The course introduced students to pharmacological research in a university setting. Students got the chance to participate in hands-on, independent laboratory experience that encouraged scientific enquiry and critical thinking. The practical-based method of teaching science subjects was a unique experience, one not readily available at secondary level in Ireland. In afternoon laboratory sessions, students conducted experiments based on topics from the morning lectures. A logical workflow was integrated into each laboratory session and stimulated students to apply their knowledge in a practical situation. Practical classes involved identifying visually impaired zebrafish using behavioural assays and polymerase-chain-reaction genotyping. Drug action in vivo was realised by using a drug to restore vision in a blind zebrafish model. The students used a behavioural assay to identify zebrafish larvae with impaired vision due to a genetic mutation. They treated the larvae with tubastatin A, a histone deacetylase 6 inhibitor, from 3–5 days post-fertilisation and showed improved vision using the optokinetic response assay. The assays chosen required little training and enabled the students to independently perform real experiments, generate results, and draw conclusions.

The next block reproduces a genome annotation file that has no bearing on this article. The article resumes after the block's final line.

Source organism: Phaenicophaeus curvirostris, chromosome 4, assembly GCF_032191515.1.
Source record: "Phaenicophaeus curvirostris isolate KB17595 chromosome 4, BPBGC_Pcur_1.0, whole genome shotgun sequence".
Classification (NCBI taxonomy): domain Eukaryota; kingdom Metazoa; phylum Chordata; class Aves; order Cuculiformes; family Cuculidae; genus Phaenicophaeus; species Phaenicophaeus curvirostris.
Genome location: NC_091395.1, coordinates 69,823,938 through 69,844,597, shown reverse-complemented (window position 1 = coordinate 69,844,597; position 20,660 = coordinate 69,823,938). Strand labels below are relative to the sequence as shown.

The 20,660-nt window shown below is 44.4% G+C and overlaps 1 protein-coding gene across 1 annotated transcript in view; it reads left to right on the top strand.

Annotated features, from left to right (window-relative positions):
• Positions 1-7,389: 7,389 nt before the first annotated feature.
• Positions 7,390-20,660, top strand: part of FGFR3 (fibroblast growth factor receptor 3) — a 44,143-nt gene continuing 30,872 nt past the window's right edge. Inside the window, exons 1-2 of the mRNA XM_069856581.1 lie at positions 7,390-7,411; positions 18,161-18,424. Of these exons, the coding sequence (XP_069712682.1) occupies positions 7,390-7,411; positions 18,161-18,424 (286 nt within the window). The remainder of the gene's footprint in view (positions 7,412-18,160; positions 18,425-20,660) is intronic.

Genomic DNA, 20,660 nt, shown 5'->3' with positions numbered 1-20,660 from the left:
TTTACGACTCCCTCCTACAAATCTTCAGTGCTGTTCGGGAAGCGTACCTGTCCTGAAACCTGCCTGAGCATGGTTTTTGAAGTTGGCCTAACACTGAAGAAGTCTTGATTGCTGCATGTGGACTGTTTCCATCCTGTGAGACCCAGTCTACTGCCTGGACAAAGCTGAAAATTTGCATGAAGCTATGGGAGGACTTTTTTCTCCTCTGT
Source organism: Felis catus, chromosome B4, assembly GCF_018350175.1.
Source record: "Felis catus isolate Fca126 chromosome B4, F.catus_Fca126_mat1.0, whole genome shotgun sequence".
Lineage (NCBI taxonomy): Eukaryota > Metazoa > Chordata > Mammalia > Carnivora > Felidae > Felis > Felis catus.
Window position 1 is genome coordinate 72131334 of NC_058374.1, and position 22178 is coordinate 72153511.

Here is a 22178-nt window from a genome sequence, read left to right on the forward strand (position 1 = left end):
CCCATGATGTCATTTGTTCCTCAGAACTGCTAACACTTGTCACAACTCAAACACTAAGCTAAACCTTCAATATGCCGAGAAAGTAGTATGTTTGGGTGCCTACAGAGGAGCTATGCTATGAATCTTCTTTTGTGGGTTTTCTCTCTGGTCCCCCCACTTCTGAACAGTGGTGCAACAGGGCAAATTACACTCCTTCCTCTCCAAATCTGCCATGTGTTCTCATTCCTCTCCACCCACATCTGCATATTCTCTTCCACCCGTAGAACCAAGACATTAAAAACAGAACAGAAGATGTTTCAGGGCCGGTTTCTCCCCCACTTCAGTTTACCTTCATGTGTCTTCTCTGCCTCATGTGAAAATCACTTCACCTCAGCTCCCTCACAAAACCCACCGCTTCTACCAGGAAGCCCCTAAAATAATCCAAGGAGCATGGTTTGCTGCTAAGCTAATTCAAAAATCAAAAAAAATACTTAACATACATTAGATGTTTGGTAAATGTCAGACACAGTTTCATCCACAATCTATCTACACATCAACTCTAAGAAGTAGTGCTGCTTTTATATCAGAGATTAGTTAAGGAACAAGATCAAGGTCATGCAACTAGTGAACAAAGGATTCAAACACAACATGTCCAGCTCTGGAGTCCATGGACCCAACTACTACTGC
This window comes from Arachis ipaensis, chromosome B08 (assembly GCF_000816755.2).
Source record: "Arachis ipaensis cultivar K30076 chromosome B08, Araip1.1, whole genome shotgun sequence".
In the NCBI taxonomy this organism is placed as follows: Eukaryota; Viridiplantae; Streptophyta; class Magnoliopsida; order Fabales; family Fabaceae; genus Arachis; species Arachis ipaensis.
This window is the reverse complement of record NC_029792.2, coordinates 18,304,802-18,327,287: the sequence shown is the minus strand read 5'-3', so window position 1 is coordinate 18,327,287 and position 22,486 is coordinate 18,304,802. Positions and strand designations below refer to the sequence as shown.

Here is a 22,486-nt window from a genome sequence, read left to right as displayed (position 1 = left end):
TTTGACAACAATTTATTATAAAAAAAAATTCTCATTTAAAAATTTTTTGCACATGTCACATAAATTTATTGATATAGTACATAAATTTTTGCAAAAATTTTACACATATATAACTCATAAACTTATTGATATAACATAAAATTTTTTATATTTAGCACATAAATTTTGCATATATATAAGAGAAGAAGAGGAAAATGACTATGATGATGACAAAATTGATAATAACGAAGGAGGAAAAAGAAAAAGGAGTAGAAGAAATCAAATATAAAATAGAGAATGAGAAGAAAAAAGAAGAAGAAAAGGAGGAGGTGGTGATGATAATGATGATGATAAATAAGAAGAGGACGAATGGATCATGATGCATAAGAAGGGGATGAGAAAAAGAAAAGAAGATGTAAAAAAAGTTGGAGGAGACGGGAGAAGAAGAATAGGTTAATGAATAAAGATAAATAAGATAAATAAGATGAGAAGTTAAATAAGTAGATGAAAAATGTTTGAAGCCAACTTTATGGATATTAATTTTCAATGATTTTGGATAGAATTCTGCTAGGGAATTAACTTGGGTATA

Paralympian Orla Comerford

Raising awareness and dismantling stereotypes surrounding rare, inherited forms of vision loss was a key aim of this event. Thus, students learned about inherited forms of vision loss from a patients’ perspective. A highlight for the students was participation from Irish Paralympian and European Bronze medal winner Orla Comerford. Orla really connected with the students as she talked about her experience as an elite sprinter, transitioning to tertiary education and her personal perspective on a form of impaired central vision called Stargardt disease. Orla described the reality of visual impairment for an energetic, driven young person and the importance of pharmacological research for a disease that currently has no cure. Listening to Orla describe her unwavering determination to overcome all barriers and to achieve her goals was inspiring.